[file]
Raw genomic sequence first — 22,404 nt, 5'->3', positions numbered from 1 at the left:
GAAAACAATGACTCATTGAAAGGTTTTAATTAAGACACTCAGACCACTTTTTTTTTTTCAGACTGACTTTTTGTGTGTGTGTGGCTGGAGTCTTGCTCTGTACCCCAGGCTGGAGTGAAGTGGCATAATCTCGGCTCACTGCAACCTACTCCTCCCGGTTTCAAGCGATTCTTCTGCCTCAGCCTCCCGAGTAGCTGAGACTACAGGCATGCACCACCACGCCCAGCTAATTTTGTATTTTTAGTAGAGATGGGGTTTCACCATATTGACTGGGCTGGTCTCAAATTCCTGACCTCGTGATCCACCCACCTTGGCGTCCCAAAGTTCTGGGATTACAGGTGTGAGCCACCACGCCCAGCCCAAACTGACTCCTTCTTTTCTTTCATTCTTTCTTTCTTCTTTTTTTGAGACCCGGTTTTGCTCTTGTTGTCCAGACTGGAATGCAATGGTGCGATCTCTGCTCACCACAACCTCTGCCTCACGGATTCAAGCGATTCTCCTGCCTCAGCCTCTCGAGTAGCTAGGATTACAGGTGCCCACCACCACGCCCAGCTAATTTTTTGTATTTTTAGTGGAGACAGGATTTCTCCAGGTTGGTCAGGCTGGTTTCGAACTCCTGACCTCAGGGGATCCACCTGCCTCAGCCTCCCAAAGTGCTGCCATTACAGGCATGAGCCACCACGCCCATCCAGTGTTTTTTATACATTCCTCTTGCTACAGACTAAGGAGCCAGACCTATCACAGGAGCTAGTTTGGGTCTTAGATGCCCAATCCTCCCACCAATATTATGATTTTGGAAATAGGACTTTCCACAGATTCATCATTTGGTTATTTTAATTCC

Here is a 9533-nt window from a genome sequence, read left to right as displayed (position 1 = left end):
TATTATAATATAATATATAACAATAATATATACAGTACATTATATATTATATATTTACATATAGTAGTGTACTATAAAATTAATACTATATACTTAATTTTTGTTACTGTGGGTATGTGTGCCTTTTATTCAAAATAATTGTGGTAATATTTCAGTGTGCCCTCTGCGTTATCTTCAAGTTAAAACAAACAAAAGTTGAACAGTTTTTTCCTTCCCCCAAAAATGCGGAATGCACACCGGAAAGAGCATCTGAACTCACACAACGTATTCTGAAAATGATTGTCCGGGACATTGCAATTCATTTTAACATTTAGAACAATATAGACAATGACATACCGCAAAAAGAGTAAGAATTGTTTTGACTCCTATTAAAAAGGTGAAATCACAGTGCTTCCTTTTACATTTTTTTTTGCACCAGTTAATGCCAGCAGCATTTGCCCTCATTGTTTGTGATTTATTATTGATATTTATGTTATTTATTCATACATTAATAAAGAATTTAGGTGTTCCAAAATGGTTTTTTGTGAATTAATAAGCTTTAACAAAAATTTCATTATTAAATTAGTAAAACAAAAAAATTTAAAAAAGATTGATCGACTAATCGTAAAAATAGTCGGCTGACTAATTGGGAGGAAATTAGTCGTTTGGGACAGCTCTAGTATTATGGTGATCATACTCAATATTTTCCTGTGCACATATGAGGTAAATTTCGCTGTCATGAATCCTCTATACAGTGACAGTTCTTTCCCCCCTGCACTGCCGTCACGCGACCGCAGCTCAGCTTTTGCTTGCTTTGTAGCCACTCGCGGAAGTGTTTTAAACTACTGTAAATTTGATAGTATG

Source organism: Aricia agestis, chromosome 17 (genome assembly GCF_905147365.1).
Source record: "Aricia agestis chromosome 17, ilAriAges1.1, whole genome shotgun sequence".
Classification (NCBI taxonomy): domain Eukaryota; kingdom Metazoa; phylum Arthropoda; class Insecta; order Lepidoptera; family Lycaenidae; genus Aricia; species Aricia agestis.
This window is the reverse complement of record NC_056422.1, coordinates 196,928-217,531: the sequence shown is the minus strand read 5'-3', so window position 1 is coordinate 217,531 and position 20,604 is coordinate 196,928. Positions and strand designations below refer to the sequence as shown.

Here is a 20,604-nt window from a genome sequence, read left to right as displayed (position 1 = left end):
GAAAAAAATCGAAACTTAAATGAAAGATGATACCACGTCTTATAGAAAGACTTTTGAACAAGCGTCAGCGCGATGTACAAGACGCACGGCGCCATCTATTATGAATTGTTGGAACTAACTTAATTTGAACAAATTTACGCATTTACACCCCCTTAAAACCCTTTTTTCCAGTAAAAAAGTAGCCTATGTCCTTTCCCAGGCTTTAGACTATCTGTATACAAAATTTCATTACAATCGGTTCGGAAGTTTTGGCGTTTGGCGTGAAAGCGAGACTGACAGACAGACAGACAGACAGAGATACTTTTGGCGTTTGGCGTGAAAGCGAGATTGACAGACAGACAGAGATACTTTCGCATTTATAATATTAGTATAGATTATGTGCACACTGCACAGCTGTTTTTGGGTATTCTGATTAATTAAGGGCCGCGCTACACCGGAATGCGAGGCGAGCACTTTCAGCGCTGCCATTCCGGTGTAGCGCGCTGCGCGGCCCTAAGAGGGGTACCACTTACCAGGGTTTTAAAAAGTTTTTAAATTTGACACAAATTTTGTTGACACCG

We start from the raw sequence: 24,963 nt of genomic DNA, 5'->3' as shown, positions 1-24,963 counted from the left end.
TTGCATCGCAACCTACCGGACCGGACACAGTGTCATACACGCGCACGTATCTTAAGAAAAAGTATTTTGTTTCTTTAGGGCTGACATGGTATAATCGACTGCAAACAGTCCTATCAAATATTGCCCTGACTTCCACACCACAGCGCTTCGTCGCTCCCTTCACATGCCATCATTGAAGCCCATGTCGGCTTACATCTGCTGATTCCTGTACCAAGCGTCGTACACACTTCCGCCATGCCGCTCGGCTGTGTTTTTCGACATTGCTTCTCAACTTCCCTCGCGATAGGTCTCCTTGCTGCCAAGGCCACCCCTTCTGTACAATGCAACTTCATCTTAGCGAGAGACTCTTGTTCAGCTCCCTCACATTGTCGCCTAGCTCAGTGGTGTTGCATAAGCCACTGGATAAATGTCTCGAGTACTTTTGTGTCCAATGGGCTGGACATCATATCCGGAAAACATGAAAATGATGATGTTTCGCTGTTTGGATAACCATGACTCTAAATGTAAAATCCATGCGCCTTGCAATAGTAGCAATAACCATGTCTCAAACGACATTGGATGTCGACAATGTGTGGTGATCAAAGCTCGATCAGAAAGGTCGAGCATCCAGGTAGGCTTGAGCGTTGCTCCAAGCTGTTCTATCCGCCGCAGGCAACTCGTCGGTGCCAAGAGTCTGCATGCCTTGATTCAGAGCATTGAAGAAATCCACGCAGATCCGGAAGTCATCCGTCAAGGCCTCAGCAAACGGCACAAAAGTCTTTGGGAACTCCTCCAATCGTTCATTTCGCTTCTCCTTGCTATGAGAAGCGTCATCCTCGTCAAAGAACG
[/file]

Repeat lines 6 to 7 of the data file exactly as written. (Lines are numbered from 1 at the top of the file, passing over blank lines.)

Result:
Source record: "Aricia agestis chromosome 17, ilAriAges1.1, whole genome shotgun sequence".
Classification (NCBI taxonomy): domain Eukaryota; kingdom Metazoa; phylum Arthropoda; class Insecta; order Lepidoptera; family Lycaenidae; genus Aricia; species Aricia agestis.